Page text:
Coeliac disease is hallmarked by an abnormal immune reaction against ingested wheat-, rye- and barley-derived gluten and the presence of transglutaminase 2 (TG2)-targeted autoantibodies. The small-bowel mucosal damage characteristic of the disorder develops gradually from normal villus morphology to inflammation and finally to villus atrophy with crypt hyperplasia. Patients with early-stage coeliac disease have TG2-autoantibodies present in serum and small-intestinal mucosa and they may already suffer from abdominal symptoms before the development of villus atrophy. Previously, we have shown that intraperitoneal injections of coeliac patient-derived sera or purified immunoglobulin fraction into mice induce a condition mimicking early-stage coeliac disease. In the current study, we sought to establish whether recombinantly produced patient-derived TG2-targeted autoantibodies are by themselves sufficient for the development of such an experimentally induced condition in immune-compromised mice. Interestingly, mice injected with coeliac patient TG2-antibodies had altered small-intestinal mucosal morphology, increased lamina propria cellular infiltration and disease-specific autoantibodies deposited in the small bowel, but did not evince clinical features of the disease. Thus, coeliac patient-derived TG2-specific autoantibodies seem to be sufficient for the induction of subtle small-bowel mucosal alterations in mice, but the development of clinical features probably requires additional factors such as other antibody populations relevant in coeliac disease.

Transglutaminase 2-specific coeliac disease autoantibodies induce morphological changes and signs of inflammation in the small-bowel mucosa of mice

SBLATTERO, DANIELE;
2017

Abstract

Coeliac disease is hallmarked by an abnormal immune reaction against ingested wheat-, rye- and barley-derived gluten and the presence of transglutaminase 2 (TG2)-targeted autoantibodies. The small-bowel mucosal damage characteristic of the disorder develops gradually from normal villus morphology to inflammation and finally to villus atrophy with crypt hyperplasia. Patients with early-stage coeliac disease have TG2-autoantibodies present in serum and small-intestinal mucosa and they may already suffer from abdominal symptoms before the development of villus atrophy. Previously, we have shown that intraperitoneal injections of coeliac patient-derived sera or purified immunoglobulin fraction into mice induce a condition mimicking early-stage coeliac disease. In the current study, we sought to establish whether recombinantly produced patient-derived TG2-targeted autoantibodies are by themselves sufficient for the development of such an experimentally induced condition in immune-compromised mice. Interestingly, mice injected with coeliac patient TG2-antibodies had altered small-intestinal mucosal morphology, increased lamina propria cellular infiltration and disease-specific autoantibodies deposited in the small bowel, but did not evince clinical features of the disease. Thus, coeliac patient-derived TG2-specific autoantibodies seem to be sufficient for the induction of subtle small-bowel mucosal alterations in mice, but the development of clinical features probably requires additional factors such as other antibody populations relevant in coeliac disease.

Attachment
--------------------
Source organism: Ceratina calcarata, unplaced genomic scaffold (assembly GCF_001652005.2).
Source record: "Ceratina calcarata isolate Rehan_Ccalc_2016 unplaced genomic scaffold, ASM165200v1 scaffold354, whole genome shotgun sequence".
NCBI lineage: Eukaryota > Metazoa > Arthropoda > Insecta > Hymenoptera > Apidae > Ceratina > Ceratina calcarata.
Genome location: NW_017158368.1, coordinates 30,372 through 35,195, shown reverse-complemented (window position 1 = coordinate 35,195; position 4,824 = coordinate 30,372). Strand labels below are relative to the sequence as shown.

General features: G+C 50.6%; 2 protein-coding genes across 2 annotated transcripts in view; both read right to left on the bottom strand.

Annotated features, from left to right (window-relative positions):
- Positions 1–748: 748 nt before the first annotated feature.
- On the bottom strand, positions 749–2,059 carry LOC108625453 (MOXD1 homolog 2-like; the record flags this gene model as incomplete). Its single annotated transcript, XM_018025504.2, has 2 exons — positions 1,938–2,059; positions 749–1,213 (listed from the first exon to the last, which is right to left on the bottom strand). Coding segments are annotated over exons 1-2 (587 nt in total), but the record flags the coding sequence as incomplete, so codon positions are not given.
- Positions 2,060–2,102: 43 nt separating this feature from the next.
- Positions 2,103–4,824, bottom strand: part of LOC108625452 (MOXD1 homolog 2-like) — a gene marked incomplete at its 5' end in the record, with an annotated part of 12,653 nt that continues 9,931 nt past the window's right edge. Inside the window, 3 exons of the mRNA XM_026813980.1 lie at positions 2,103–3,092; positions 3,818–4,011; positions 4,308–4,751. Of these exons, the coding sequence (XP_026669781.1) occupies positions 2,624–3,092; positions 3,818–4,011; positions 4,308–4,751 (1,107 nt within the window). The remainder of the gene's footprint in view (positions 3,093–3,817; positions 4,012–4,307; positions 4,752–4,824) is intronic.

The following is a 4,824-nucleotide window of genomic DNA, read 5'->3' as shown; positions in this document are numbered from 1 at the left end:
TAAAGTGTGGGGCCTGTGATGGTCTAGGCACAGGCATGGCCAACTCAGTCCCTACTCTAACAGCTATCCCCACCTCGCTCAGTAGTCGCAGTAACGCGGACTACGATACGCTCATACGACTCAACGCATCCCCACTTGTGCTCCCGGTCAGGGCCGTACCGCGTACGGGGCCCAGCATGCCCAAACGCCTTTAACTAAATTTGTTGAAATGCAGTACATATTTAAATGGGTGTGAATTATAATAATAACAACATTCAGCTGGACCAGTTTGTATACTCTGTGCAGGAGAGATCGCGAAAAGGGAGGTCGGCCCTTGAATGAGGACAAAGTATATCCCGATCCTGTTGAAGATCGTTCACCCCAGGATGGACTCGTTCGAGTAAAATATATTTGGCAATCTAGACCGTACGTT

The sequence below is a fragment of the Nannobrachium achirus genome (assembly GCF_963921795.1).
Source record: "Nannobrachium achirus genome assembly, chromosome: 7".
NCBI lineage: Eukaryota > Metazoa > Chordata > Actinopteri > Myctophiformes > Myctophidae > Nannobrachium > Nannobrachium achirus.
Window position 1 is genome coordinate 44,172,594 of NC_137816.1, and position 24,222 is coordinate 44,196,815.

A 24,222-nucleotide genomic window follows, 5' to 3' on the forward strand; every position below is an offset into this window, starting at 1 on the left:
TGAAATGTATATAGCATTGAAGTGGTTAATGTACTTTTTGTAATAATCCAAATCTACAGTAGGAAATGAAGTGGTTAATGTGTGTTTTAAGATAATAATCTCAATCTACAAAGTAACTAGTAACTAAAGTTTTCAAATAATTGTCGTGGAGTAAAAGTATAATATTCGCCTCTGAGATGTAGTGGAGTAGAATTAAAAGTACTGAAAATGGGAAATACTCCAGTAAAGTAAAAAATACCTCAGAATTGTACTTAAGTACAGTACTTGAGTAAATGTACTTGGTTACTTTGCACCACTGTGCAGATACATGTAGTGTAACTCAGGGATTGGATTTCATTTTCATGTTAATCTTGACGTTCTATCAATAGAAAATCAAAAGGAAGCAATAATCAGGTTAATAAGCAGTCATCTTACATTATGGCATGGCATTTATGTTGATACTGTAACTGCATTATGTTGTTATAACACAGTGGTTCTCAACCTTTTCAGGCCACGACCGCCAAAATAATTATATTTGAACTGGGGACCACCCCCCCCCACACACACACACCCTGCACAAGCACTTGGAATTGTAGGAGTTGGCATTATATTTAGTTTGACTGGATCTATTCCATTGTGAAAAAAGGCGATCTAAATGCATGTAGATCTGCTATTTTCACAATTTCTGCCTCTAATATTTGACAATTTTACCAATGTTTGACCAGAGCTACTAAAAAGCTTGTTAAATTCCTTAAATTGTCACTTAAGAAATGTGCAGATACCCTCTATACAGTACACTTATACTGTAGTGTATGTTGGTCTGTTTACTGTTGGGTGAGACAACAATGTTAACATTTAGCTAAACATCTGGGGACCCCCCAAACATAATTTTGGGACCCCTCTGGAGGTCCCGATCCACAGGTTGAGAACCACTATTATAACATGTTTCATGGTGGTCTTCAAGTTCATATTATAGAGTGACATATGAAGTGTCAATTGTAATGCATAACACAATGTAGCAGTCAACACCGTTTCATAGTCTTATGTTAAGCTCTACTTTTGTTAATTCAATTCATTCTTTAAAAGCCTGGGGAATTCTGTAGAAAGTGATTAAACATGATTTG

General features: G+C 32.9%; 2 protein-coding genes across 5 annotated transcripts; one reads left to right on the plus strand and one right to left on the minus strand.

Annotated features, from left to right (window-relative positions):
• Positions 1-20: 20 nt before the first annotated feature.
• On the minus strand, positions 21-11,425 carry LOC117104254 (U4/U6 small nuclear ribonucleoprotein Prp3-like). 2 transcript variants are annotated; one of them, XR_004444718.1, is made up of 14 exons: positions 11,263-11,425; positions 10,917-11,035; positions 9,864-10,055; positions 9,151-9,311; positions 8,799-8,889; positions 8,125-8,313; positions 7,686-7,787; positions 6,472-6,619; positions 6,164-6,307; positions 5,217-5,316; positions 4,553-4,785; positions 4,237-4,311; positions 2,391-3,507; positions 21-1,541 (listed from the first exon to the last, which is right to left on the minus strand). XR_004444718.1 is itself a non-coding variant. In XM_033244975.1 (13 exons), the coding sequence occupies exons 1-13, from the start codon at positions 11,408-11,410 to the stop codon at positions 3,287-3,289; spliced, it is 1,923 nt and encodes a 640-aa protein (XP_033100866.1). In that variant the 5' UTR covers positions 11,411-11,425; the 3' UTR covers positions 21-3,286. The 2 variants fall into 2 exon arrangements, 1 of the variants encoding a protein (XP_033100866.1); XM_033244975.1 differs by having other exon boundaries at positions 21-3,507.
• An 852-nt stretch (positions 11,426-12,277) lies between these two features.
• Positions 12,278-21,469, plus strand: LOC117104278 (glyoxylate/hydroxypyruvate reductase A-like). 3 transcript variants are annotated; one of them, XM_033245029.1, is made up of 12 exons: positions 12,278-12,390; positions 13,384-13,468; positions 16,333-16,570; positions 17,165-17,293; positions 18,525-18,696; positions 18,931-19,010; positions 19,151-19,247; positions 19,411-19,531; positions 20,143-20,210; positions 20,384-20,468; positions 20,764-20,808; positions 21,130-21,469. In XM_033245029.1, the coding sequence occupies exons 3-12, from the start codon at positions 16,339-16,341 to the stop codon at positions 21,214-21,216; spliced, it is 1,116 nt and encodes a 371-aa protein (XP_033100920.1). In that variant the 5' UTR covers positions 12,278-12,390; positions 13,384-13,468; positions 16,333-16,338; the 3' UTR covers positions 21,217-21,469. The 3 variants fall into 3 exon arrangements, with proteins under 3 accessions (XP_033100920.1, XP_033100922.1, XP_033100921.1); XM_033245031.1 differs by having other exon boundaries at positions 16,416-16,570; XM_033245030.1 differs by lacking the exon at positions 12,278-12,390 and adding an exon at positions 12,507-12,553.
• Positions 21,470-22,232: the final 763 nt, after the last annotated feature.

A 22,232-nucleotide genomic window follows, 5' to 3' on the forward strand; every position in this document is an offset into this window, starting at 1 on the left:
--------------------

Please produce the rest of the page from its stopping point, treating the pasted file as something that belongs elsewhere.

http://link.springer.com/article/10.1007%2Fs00726-016-2306-0
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Utilizza questo identificativo per citare o creare un link a questo documento: http://hdl.handle.net/11368/2897929
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